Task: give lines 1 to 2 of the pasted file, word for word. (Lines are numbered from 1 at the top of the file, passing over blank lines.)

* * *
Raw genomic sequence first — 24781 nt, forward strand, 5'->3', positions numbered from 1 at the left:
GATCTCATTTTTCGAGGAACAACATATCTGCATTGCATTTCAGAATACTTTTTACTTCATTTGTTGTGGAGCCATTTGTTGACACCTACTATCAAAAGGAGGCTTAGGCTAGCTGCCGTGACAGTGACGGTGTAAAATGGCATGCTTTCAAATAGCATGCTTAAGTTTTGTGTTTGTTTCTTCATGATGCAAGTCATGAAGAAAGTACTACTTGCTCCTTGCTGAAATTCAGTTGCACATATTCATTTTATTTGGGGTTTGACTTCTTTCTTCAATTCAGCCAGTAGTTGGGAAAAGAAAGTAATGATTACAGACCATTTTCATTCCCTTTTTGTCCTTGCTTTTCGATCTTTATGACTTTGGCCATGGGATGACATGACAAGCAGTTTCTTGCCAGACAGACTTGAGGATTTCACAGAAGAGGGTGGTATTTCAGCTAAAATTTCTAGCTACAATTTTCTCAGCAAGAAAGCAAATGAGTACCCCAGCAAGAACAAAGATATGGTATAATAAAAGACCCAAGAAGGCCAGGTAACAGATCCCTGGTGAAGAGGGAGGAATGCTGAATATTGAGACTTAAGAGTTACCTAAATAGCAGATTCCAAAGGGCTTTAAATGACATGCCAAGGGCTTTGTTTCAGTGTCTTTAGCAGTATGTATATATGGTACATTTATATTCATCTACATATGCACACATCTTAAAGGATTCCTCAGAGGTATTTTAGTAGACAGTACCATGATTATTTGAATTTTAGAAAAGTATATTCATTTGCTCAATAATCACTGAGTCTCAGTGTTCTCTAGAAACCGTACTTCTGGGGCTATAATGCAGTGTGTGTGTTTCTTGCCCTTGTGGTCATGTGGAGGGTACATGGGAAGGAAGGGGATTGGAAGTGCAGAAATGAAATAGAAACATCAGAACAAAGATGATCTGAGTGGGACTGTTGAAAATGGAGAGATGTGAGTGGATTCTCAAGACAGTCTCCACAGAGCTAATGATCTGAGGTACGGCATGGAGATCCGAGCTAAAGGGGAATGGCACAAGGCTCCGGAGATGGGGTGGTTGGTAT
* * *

Raw genomic sequence first — 24781 nt, forward strand, 5'->3', positions numbered from 1 at the left:
GATCTCATTTTTCGAGGAACAACATATCTGCATTGCATTTCAGAATACTTTTTACTTCATTTGTTGTGGAGCCATTTGTTGACACCTACTATCAAAAGGAGGCTTAGGCTAGCTGCCGTGACAGTGACGGTGTAAAATGGCATGCTTTCAAATAGCATGCTTAAGTTTTGTGTTTGTTTCTTCATGATGCAAGTCATGAAGAAAGTACTACTTGCTCCTTGCTGAAATTCAGTTGCACATATTCATTTTATTTGGGGTTTGACTTCTTTCTTCAATTCAGCCAGTAGTTGGGAAAAGAAAGTAATGATTACAGACCATTTTCATTCCCTTTTTGTCCTTGCTTTTCGATCTTTATGACTTTGGCCATGGGATGACATGACAAGCAGTTTCTTGCCAGACAGACTTGAGGATTTCACAGAAGAGGGTGGTATTTCAGCTAAAATTTCTAGCTACAATTTTCTCAGCAAGAAAGCAAATGAGTACCCCAGCAAGAACAAAGATATGGTATAATAAAAGACCCAAGAAGGCCAGGTAACAGATCCCTGGTGAAGAGGGAGGAATGCTGAATATTGAGACTTAAGAGTTACCTAAATAGCAGATTCCAAAGGGCTTTAAATGACATGCCAAGGGCTTTGTTTCAGTGTCTTTAGCAGTATGTATATATGGTACATTTATATTCATCTACATATGCACACATCTTAAAGGATTCCTCAGAGGTATTTTAGTAGACAGTACCATGATTATTTGAATTTTAGAAAAGTATATTCATTTGCTCAATAATCACTGAGTCTCAGTGTTCTCTAGAAACCGTACTTCTGGGGCTATAATGCAGTGTGTGTGTTTCTTGCCCTTGTGGTCATGTGGAGGGTACATGGGAAGGAAGGGGATTGGAAGTGCAGAAATGAAATAGAAACATCAGAACAAAGATGATCTGAGTGGGACTGTTGAAAATGGAGAGATGTGAGTGGATTCTCAAGACAGTCTCCACAGAGCTAATGATCTGAGGTACGGCATGGAGATCCGAGCTAAAGGGGAATGGCACAAGGCTCCGGAGATGGGGTGGTTGGTAT